As you approach Las Palmas from the south, just as you arrive at the outskirts of the city you have the first of it's five beaches, Playa de la Laja. You can't miss the exit as there's a 9 meter high statue of Triton pointing towards the city. (There is no exit heading south out of the city, only as you enter from the south.)
The beach is of dark volcanic sand and is 1.2 kilometers long and around 30 meters wide. It has no protection as far as breakwater or reef so be careful of the tide and waves. On a good day there's hardly a wave in sight, beautiful calm waters but on other days they come here with their body bords and surf. During the summer and at week-ends the yachting club brings boats here to practice sailing from the southernmost part of the beach.
At the northern part of the beach you'll find two natural swimming pools, extremely popùlar at week-ends when there are stronger waves on the main beach.
The beach is serviced daily. As well as the toilets and showers being cleaned so is the beach itself with the sand being filtered for rubbish. There's no lifeguard on duty throughout most of the year hence it no longer has a Blue Flag.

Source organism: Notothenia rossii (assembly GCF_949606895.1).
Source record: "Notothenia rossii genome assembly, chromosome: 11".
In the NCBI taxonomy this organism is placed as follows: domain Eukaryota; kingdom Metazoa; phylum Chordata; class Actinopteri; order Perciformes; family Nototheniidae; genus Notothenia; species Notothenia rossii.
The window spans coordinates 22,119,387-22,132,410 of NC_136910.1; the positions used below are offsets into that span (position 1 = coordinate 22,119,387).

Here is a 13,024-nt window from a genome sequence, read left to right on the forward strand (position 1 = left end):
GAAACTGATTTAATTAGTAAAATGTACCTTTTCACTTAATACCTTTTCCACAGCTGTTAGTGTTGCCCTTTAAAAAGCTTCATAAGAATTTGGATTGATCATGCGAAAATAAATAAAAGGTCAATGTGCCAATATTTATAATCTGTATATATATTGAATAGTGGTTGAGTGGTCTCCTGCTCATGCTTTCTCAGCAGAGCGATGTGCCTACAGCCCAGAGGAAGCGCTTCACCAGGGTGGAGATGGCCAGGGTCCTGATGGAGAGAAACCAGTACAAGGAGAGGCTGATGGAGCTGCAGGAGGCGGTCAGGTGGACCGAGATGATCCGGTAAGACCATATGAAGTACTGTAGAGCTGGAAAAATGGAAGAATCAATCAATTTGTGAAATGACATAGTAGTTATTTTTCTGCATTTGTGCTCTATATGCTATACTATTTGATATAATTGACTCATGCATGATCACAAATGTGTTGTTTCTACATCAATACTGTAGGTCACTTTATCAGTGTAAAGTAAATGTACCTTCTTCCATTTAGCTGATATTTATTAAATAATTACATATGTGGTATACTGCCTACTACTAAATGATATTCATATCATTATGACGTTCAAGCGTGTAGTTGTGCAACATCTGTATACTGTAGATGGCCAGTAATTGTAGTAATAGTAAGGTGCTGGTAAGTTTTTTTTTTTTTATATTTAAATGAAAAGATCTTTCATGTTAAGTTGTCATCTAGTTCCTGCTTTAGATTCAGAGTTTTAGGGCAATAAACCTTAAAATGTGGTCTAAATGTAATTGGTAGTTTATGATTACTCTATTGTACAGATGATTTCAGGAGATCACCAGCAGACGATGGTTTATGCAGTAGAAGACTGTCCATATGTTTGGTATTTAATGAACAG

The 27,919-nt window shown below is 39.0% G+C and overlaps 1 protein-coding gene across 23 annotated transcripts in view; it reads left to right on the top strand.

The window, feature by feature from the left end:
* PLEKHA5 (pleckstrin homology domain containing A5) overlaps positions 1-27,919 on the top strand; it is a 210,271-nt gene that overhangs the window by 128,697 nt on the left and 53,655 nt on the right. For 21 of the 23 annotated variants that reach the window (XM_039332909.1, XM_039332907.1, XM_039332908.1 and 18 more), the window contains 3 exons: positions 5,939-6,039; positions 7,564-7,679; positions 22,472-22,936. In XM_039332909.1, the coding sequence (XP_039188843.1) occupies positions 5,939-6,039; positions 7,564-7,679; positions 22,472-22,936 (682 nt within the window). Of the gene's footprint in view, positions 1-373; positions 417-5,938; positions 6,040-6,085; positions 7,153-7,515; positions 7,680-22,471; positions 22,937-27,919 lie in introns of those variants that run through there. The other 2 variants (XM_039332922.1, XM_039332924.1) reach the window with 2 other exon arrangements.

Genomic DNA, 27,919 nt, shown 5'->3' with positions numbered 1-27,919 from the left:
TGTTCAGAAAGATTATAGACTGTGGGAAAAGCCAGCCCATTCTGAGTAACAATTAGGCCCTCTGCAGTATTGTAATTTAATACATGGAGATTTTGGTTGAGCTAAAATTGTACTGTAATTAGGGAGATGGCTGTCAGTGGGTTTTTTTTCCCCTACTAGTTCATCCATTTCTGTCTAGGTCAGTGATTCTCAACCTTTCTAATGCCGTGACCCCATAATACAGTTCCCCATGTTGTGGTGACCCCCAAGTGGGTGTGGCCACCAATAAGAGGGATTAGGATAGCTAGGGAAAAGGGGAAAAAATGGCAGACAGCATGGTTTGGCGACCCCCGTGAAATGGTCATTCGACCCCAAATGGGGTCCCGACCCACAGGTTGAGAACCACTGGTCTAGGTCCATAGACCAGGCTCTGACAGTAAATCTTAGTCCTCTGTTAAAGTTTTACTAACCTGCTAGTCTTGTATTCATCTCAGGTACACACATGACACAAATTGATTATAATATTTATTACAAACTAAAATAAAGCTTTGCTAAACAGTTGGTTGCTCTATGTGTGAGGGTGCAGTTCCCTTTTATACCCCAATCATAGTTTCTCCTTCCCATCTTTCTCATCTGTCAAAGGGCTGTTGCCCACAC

Currently there's just the beach itself as far as facilities go though plans are to develope this beach and add a small park lined with restaurants and bars.
Bus numbers 9 and 12 stop here from Las Palmas main bus station, takes around 30 minutes with all the stops. There's a promenade walk and cycle path that starts here and continues some 14 kilometers to the other side of the city. You could walk from La Laja to the historic quarter of the city and then the bus station in around an hour.